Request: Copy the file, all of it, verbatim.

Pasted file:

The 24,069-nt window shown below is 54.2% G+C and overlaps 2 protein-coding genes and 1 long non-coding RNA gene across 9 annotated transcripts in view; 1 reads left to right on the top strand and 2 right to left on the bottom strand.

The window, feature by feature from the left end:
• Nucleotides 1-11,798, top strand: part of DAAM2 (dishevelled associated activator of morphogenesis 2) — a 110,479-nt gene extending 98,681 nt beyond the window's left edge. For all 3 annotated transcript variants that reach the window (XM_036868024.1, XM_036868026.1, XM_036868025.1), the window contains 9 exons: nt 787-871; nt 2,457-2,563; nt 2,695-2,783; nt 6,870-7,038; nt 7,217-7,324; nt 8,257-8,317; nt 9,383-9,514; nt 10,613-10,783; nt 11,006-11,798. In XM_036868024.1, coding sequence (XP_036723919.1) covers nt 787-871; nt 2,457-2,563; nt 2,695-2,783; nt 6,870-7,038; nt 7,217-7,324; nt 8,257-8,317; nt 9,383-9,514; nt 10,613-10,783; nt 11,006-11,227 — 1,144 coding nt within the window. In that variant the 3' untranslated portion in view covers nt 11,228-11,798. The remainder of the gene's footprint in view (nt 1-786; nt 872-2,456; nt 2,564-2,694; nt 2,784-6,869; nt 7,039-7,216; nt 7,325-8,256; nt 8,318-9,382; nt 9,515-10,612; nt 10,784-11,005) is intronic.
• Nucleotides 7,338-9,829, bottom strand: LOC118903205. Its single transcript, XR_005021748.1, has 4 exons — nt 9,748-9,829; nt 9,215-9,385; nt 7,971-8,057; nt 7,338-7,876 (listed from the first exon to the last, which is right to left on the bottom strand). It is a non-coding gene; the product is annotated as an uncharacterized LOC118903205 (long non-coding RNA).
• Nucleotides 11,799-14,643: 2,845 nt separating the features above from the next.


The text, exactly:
The 24,069-nt window shown below is 54.2% G+C and overlaps 2 protein-coding genes and 1 long non-coding RNA gene across 9 annotated transcripts in view; 1 reads left to right on the top strand and 2 right to left on the bottom strand.

The window, feature by feature from the left end:
• Nucleotides 1-11,798, top strand: part of DAAM2 (dishevelled associated activator of morphogenesis 2) — a 110,479-nt gene extending 98,681 nt beyond the window's left edge. For all 3 annotated transcript variants that reach the window (XM_036868024.1, XM_036868026.1, XM_036868025.1), the window contains 9 exons: nt 787-871; nt 2,457-2,563; nt 2,695-2,783; nt 6,870-7,038; nt 7,217-7,324; nt 8,257-8,317; nt 9,383-9,514; nt 10,613-10,783; nt 11,006-11,798. In XM_036868024.1, coding sequence (XP_036723919.1) covers nt 787-871; nt 2,457-2,563; nt 2,695-2,783; nt 6,870-7,038; nt 7,217-7,324; nt 8,257-8,317; nt 9,383-9,514; nt 10,613-10,783; nt 11,006-11,227 — 1,144 coding nt within the window. In that variant the 3' untranslated portion in view covers nt 11,228-11,798. The remainder of the gene's footprint in view (nt 1-786; nt 872-2,456; nt 2,564-2,694; nt 2,784-6,869; nt 7,039-7,216; nt 7,325-8,256; nt 8,318-9,382; nt 9,515-10,612; nt 10,784-11,005) is intronic.
• Nucleotides 7,338-9,829, bottom strand: LOC118903205. Its single transcript, XR_005021748.1, has 4 exons — nt 9,748-9,829; nt 9,215-9,385; nt 7,971-8,057; nt 7,338-7,876 (listed from the first exon to the last, which is right to left on the bottom strand). It is a non-coding gene; the product is annotated as an uncharacterized LOC118903205 (long non-coding RNA).
• Nucleotides 11,799-14,643: 2,845 nt separating the features above from the next.